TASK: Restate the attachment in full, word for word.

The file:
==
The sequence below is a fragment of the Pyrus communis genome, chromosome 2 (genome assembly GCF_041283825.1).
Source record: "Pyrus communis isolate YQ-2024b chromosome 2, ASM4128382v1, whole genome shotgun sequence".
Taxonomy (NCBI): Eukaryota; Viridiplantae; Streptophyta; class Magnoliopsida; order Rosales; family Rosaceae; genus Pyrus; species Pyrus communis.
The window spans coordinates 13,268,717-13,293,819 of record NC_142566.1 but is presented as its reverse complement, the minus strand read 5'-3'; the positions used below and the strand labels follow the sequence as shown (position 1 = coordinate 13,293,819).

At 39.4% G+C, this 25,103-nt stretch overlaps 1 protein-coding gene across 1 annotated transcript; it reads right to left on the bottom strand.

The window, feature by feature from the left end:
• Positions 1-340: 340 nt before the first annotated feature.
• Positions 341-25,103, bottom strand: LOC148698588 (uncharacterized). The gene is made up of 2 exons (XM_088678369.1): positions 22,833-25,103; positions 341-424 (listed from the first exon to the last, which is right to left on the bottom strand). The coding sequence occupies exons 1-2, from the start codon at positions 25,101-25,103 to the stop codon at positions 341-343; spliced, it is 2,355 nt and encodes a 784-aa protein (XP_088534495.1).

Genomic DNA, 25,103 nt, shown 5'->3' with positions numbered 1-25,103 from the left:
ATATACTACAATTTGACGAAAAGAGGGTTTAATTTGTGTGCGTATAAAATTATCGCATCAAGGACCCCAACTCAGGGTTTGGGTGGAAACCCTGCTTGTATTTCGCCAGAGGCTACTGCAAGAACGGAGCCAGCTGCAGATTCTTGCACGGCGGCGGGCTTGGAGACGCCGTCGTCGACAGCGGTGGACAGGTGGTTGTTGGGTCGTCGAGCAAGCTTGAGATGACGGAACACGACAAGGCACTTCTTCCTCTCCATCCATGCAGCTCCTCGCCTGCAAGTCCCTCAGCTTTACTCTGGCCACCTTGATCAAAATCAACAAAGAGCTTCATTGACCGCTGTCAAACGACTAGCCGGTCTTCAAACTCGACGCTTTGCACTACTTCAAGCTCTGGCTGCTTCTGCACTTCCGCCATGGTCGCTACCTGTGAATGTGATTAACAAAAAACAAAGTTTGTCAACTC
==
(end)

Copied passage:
The sequence below is a fragment of the Pyrus communis genome, chromosome 2 (genome assembly GCF_041283825.1).
Source record: "Pyrus communis isolate YQ-2024b chromosome 2, ASM4128382v1, whole genome shotgun sequence".
Taxonomy (NCBI): Eukaryota; Viridiplantae; Streptophyta; class Magnoliopsida; order Rosales; family Rosaceae; genus Pyrus; species Pyrus communis.
The window spans coordinates 13,268,717-13,293,819 of record NC_142566.1 but is presented as its reverse complement, the minus strand read 5'-3'; the positions used below and the strand labels follow the sequence as shown (position 1 = coordinate 13,293,819).

At 39.4% G+C, this 25,103-nt stretch overlaps 1 protein-coding gene across 1 annotated transcript; it reads right to left on the bottom strand.

The window, feature by feature from the left end:
• Positions 1-340: 340 nt before the first annotated feature.
• Positions 341-25,103, bottom strand: LOC148698588 (uncharacterized). The gene is made up of 2 exons (XM_088678369.1): positions 22,833-25,103; positions 341-424 (listed from the first exon to the last, which is right to left on the bottom strand). The coding sequence occupies exons 1-2, from the start codon at positions 25,101-25,103 to the stop codon at positions 341-343; spliced, it is 2,355 nt and encodes a 784-aa protein (XP_088534495.1).

Genomic DNA, 25,103 nt, shown 5'->3' with positions numbered 1-25,103 from the left:
ATATACTACAATTTGACGAAAAGAGGGTTTAATTTGTGTGCGTATAAAATTATCGCATCAAGGACCCCAACTCAGGGTTTGGGTGGAAACCCTGCTTGTATTTCGCCAGAGGCTACTGCAAGAACGGAGCCAGCTGCAGATTCTTGCACGGCGGCGGGCTTGGAGACGCCGTCGTCGACAGCGGTGGACAGGTGGTTGTTGGGTCGTCGAGCAAGCTTGAGATGACGGAACACGACAAGGCACTTCTTCCTCTCCATCCATGCAGCTCCTCGCCTGCAAGTCCCTCAGCTTTACTCTGGCCACCTTGATCAAAATCAACAAAGAGCTTCATTGACCGCTGTCAAACGACTAGCCGGTCTTCAAACTCGACGCTTTGCACTACTTCAAGCTCTGGCTGCTTCTGCACTTCCGCCATGGTCGCTACCTGTGAATGTGATTAACAAAAAACAAAGTTTGTCAACTC